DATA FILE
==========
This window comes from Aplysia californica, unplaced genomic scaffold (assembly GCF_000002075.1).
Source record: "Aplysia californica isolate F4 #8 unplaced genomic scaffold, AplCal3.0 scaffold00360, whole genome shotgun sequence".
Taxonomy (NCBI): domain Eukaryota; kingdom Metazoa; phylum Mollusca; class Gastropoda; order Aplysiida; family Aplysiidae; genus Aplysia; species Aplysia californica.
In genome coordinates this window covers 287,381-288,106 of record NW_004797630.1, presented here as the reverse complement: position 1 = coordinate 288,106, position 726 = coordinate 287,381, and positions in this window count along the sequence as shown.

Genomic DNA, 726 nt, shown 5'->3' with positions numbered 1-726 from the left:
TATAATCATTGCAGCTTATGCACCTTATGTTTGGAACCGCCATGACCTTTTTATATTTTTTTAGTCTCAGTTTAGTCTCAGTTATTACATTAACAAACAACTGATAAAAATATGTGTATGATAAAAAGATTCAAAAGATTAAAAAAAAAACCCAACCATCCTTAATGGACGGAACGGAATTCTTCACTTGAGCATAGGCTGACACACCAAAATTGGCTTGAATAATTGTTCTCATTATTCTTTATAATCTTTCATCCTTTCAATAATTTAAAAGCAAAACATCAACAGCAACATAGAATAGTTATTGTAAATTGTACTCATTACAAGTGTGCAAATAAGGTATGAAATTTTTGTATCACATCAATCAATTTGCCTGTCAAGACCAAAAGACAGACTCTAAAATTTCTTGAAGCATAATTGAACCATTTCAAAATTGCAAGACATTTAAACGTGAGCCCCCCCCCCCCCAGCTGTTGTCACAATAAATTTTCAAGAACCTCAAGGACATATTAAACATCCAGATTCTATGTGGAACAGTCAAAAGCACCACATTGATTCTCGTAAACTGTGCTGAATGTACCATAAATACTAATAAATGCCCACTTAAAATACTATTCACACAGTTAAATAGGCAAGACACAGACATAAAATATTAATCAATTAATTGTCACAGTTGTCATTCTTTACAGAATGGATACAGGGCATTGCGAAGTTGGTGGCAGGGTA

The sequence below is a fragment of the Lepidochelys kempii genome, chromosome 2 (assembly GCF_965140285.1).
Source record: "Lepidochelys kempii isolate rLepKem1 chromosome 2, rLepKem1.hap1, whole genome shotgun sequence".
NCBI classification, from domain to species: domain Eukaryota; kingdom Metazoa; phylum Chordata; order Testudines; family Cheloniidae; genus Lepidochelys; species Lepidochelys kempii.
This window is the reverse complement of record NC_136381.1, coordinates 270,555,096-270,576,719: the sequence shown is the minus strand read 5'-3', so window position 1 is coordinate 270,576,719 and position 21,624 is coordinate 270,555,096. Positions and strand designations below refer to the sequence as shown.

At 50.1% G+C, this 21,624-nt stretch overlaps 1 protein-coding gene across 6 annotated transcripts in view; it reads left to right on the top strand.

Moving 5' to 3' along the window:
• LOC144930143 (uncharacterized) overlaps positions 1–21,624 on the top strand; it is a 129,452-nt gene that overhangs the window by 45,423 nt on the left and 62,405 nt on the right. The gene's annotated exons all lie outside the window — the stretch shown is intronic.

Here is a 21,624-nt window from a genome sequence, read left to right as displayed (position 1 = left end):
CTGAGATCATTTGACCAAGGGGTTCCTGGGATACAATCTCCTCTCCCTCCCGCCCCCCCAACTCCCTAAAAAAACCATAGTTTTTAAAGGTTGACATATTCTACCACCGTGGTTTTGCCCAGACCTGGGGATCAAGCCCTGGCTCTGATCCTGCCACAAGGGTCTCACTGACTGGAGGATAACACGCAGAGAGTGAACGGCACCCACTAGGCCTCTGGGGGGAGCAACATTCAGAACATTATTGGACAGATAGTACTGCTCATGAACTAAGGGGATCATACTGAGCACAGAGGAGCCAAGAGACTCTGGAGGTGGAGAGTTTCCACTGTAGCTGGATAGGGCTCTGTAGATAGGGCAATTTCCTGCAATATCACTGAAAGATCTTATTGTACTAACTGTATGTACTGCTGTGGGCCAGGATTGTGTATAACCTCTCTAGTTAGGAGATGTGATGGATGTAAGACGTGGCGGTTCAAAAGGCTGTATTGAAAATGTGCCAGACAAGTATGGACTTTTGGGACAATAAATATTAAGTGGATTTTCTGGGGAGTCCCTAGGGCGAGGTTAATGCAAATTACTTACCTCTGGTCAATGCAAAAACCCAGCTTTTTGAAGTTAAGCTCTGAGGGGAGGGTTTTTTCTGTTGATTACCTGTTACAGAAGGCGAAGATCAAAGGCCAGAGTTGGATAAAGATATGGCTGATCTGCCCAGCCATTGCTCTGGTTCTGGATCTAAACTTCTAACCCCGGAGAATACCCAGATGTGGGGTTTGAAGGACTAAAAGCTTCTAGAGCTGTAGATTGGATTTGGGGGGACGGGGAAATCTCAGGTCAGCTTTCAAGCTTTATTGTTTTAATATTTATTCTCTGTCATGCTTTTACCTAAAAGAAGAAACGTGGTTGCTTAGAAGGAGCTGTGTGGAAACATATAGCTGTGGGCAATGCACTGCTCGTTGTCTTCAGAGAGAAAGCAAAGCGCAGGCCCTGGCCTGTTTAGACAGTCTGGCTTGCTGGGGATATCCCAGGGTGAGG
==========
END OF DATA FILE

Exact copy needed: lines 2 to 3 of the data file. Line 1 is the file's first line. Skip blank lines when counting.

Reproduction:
Source record: "Aplysia californica isolate F4 #8 unplaced genomic scaffold, AplCal3.0 scaffold00360, whole genome shotgun sequence".
Taxonomy (NCBI): domain Eukaryota; kingdom Metazoa; phylum Mollusca; class Gastropoda; order Aplysiida; family Aplysiidae; genus Aplysia; species Aplysia californica.